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DVD Review: The Promise

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When I first saw this film on the big screen I felt extremely let down by the outcome. Following an opening that seemed to promise a beautiful fairy tale-type film, it changed directions and instead became this fantasy action film that had no focus. The end result was a film that had some terribly poor effects and a plot so convoluted that I wasn't quite sure exactly what happened. I am happy to say that upon viewing the DVD, I was not nearly as disappointed. I am not saying that I have turned 180 degrees and am now a big fan, but I was able to enjoy it more.

I am still not sure that I can explain, adequately, what happened in The Promise. The problem is, I am not quite sure exactly what happened. I don't need it spoonfed to me, but there is just something that didn't really click here. Good guys are bad buys, bad guys are good guys, love isn't love, people are not who they seem to be, it is just too much. I get the basics of the story, but there is so much that isn't what it appears to be that the whole thing loses its meaning.

While the story is still a disappointment to me, I find the visuals to be dazzling. The effects are still a little lackluster — well, hokey — particularly during the running of the slaves scene, where we first meet the sweet, dim-witted hero, Kunlun (Dong-kun Jang). The costume design and strong use of colors is quite dazzling.

I do not know what happened to my mindset going into the movie between my theatrical viewing and this time on DVD, but something did. My approach was more akin to viewing the average summer blockbuster, and I reeled in my expectations, in light of my prior viewing. This happening made the whole experience much more enjoyable.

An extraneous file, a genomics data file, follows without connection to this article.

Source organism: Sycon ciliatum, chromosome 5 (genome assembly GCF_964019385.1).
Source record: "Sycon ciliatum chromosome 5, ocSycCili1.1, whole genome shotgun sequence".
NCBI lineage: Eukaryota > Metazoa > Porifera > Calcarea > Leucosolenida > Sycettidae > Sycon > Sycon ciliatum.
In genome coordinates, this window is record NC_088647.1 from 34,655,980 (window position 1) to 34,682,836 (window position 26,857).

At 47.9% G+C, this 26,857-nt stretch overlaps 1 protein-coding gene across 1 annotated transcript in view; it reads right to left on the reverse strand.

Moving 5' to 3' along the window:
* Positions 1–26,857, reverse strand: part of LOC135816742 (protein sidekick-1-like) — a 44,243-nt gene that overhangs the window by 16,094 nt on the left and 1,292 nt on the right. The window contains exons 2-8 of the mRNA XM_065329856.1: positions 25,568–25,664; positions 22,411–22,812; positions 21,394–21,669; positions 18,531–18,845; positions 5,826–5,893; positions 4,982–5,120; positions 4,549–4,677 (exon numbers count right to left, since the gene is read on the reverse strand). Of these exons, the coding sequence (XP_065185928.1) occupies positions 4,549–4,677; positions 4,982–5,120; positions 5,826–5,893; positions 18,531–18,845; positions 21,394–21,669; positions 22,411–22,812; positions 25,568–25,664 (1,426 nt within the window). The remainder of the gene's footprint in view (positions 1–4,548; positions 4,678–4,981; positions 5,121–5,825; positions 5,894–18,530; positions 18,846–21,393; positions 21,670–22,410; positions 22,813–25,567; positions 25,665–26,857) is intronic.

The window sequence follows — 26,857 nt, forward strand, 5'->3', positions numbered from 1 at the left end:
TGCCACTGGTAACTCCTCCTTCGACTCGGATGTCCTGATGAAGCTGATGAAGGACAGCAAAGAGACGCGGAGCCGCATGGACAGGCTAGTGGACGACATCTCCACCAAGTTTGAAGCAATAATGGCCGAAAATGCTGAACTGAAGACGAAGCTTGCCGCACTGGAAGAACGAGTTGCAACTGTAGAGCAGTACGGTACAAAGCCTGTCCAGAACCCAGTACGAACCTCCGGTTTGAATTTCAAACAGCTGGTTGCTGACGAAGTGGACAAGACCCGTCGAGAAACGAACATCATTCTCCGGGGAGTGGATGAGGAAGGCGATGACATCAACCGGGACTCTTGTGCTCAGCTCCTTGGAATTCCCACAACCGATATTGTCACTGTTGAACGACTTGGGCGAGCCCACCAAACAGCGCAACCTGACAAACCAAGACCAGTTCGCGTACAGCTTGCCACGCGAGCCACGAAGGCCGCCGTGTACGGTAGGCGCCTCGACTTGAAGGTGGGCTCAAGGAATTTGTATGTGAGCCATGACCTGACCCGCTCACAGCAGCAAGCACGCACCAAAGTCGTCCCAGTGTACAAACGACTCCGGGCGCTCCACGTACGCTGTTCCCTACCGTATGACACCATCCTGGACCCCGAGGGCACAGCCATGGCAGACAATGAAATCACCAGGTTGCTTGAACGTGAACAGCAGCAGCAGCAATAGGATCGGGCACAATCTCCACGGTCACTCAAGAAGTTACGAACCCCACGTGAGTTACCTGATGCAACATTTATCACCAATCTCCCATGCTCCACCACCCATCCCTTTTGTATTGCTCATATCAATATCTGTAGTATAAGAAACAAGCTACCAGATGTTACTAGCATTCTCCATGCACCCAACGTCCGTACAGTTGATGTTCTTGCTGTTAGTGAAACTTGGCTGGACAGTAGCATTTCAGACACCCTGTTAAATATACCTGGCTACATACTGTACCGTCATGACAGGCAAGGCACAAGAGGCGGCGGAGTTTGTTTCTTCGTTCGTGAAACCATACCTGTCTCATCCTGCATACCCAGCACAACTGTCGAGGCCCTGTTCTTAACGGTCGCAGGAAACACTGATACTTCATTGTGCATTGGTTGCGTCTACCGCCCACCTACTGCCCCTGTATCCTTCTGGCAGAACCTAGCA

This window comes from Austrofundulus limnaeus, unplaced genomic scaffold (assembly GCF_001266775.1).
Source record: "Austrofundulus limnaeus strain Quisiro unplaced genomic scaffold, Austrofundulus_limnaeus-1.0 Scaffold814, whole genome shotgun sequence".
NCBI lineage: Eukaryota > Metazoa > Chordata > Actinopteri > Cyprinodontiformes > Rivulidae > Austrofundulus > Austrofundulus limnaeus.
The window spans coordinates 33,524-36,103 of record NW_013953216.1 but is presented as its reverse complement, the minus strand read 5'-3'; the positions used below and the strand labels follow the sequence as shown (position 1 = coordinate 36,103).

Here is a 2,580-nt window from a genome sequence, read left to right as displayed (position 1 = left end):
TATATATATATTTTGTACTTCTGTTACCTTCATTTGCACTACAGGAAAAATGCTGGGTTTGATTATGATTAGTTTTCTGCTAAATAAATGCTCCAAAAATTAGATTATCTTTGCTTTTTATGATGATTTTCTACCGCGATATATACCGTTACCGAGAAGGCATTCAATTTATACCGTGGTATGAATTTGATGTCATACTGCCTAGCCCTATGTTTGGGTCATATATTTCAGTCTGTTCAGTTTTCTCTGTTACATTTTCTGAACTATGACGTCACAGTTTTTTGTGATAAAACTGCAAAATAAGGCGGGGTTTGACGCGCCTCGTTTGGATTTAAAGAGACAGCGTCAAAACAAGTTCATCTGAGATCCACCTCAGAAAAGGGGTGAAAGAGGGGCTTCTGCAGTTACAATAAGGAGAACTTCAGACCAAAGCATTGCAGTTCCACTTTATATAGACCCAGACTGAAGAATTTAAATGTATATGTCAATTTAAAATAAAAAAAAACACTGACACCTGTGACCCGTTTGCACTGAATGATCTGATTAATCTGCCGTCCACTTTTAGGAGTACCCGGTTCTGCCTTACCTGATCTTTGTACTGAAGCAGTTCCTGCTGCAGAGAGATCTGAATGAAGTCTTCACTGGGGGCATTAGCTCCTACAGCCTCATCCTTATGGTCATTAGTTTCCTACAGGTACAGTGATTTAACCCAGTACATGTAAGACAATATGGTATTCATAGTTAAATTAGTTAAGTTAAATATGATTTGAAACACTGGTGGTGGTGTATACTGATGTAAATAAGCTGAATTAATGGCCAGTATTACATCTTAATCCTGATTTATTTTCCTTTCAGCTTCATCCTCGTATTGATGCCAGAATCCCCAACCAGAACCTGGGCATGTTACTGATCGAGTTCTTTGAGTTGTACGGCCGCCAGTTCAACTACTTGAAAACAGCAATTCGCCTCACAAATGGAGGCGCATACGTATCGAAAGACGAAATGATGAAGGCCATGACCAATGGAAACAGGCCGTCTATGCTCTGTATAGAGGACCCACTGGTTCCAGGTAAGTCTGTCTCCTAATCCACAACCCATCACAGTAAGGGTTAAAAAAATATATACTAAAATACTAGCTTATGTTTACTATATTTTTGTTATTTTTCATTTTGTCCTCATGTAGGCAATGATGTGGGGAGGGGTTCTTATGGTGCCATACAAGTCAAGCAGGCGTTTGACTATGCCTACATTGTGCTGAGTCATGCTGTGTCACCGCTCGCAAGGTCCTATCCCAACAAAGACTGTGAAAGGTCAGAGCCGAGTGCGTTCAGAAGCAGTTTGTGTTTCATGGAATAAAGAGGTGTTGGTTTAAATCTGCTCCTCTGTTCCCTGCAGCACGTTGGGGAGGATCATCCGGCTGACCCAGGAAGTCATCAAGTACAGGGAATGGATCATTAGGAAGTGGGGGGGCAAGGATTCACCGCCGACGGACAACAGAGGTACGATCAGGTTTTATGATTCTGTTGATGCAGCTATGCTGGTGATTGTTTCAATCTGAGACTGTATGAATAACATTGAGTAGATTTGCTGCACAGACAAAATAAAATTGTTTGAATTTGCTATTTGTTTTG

Director Chen Kaige did create an intiguing fantasy realm for the characters to inhabit. For as bad as the effects were, there were many shots that were stunning to see on the big screen. Falling flower petals, a battle around a tree, the lead actress in a feather suit and imprisoned in a golden birdcage, some beautiful scenery. It truly did not seem like anywhere on earth. Also, Cecelia Cheung, as Qingcheng, is absolutely stunning – she has phenomenal grace and presence on the screen. It is a shame she did not have more screentime.

Audio/Video. The video is presented in anamorphic widescreen and looks very good. The colors are all bright and well defined, adding to the strong fantasy feel. The audio also sounds good. There is an English dub track that is mediocre at best; they used a translation that attempted to fit the mouth movements rather than a direct translation, which was a mistake.

Extras. There are a few deleted scenes and a decent making-of featurette to round out the disk. Nothing spectacular, but it does give a little insight into what it was like to make the film.

Bottomline. This is a gorgeous looking film, even if the story isn't all that it could have been. The seeds for a timeless fairy tale were there and I would have liked to see a film pay off on that potential. Instead, I will have to settle for a movie that looks great but is ultimately less filling.

Mildly Recommended.

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